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The aim of TSIG (Transaction SIGnature) is to ensure the authenticity of DNS partners and to guarantee the data integrity of transactions. A DNS participant should thus be able to verify that the partner with whom it is communicating is actually who it claims to be and that received DNS messages were not falsified on the transport route. TSIG is mainly used for server-server communication and less so for client-server communication (exception: dynamic updates).

Encryption of DNS data is not provided for within the scope of TSIG. Since DNS information is generally made available to the public, encryption would not mean any gain in security.


With TSIG, two or more DNS servers that communicate with each other have the same key (symmetric key, shared secret ), which is configured manually. If data is exchanged between TSIG servers (e.g. during zone transfer or recursive queries), the MD5 hash is formed from each transmitted DNS packet and appended to a special TSIG resource record . The recipient performs the same MD5 operation with his key and compares the two signatures. If they are identical, the data comes from the desired partner and has not been falsified.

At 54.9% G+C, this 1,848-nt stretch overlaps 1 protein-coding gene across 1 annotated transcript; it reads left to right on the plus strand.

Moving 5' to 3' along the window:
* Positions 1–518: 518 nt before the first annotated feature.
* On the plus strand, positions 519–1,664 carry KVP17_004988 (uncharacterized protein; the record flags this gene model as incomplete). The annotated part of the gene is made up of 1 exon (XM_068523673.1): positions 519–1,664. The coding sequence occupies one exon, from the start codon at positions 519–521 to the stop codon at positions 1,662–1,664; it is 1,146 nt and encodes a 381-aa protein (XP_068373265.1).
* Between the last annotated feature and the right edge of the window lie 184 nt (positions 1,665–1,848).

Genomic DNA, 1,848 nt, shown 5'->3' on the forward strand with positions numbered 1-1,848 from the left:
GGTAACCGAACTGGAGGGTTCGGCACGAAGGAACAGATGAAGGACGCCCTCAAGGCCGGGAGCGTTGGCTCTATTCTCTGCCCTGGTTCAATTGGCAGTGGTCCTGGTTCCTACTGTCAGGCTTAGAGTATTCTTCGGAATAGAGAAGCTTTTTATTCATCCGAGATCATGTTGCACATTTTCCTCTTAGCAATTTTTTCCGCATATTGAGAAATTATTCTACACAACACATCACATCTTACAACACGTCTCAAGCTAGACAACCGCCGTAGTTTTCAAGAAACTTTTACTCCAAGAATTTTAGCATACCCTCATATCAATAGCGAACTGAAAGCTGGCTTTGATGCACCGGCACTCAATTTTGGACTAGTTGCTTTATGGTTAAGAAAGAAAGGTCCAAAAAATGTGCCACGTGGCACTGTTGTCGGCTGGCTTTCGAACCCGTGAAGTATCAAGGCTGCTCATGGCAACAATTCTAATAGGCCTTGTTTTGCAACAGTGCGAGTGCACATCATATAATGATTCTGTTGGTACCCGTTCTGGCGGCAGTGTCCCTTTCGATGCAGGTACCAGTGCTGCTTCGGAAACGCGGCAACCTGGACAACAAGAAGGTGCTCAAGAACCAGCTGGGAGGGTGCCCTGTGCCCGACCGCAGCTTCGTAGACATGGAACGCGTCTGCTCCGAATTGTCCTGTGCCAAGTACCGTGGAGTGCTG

TSIG Resource Record

The TSIG-RR is a so-called Meta-RR that is generated dynamically before a DNS message is sent and is discarded after it has been received and evaluated. It does not appear in zone files or in DNS caches.

A TSIG resource record consists of the following fields:

  • Name (name of the key)
  • Type (always TSIG )
  • Class (always ANY )
  • TTL (always 0)
  • length
  • Data (digital signature and other information)

The name can be used to distinguish between different keys. This makes it possible to agree on several keys between two partners. This is particularly useful when making changes, as it allows you to use the old and the new key in parallel for a while.


TSIG is much easier to use than DNSSEC and is ideal in environments with only a few servers. If too many servers are involved, the administration effort increases significantly. Public-key processes such as DNSSEC have advantages here, as key distribution is much easier.


  • RFC 2845 (Secret Key Transaction Authentication for DNS)